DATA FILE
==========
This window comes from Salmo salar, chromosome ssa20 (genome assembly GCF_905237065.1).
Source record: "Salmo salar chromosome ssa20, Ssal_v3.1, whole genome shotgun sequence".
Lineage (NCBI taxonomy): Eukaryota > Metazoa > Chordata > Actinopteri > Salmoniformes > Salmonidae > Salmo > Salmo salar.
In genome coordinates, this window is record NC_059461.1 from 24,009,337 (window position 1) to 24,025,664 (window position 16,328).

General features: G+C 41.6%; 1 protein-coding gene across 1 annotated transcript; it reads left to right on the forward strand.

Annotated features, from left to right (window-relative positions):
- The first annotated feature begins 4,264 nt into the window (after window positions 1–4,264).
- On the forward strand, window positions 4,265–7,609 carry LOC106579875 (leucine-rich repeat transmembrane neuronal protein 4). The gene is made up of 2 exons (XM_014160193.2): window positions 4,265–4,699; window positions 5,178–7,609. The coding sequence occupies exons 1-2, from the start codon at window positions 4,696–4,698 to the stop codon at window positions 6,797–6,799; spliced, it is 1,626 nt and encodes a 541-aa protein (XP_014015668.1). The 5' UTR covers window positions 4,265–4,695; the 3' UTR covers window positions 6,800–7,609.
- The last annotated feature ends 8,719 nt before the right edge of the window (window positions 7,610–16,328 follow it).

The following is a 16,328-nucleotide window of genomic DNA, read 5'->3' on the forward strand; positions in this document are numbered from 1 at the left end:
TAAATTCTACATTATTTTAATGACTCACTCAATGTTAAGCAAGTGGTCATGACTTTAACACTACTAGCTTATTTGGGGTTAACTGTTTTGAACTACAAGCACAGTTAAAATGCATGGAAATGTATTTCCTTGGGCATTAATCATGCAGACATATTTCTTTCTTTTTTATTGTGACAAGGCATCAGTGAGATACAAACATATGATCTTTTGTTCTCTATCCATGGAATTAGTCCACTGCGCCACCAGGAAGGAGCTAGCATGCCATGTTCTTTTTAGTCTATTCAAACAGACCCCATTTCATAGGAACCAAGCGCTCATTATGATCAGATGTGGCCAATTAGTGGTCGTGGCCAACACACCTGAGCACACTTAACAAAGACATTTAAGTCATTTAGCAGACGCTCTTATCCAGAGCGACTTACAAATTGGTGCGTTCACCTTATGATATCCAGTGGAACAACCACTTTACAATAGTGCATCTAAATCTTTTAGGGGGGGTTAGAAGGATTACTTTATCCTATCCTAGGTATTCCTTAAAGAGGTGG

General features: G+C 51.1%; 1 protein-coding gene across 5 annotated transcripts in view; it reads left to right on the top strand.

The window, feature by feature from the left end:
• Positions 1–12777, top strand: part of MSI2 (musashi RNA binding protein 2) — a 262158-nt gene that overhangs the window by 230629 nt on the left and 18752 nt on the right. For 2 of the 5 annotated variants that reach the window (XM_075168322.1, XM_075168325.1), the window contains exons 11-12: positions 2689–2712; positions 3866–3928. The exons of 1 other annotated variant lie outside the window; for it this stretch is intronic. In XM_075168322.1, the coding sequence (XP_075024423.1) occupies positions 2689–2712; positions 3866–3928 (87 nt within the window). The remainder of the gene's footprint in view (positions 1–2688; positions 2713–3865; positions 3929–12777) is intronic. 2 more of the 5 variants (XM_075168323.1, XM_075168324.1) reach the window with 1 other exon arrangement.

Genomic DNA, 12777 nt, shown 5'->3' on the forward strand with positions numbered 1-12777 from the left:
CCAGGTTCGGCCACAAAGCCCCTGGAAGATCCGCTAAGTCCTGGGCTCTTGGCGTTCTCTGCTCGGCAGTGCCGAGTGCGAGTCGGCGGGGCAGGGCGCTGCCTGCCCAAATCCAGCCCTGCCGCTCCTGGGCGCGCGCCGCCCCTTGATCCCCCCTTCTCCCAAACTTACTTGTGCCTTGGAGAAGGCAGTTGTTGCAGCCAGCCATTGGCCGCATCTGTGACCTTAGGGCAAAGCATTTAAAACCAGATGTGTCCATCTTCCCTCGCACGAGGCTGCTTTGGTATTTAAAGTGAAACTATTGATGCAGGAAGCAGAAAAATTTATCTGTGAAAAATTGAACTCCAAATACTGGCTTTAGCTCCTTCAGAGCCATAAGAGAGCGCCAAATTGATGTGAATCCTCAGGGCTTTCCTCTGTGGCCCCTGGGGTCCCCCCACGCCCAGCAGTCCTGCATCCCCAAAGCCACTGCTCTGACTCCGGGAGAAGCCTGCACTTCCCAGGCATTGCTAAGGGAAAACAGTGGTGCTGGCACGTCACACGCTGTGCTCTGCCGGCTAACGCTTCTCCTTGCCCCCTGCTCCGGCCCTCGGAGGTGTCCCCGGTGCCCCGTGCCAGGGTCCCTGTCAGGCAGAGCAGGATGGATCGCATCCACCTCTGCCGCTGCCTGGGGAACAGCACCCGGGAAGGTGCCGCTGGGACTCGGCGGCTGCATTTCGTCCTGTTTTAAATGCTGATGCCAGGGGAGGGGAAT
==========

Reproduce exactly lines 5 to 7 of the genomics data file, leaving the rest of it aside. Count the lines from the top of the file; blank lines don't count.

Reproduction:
General features: G+C 41.6%; 1 protein-coding gene across 1 annotated transcript; it reads left to right on the forward strand.

Annotated features, from left to right (window-relative positions):
- The first annotated feature begins 4,264 nt into the window (after window positions 1–4,264).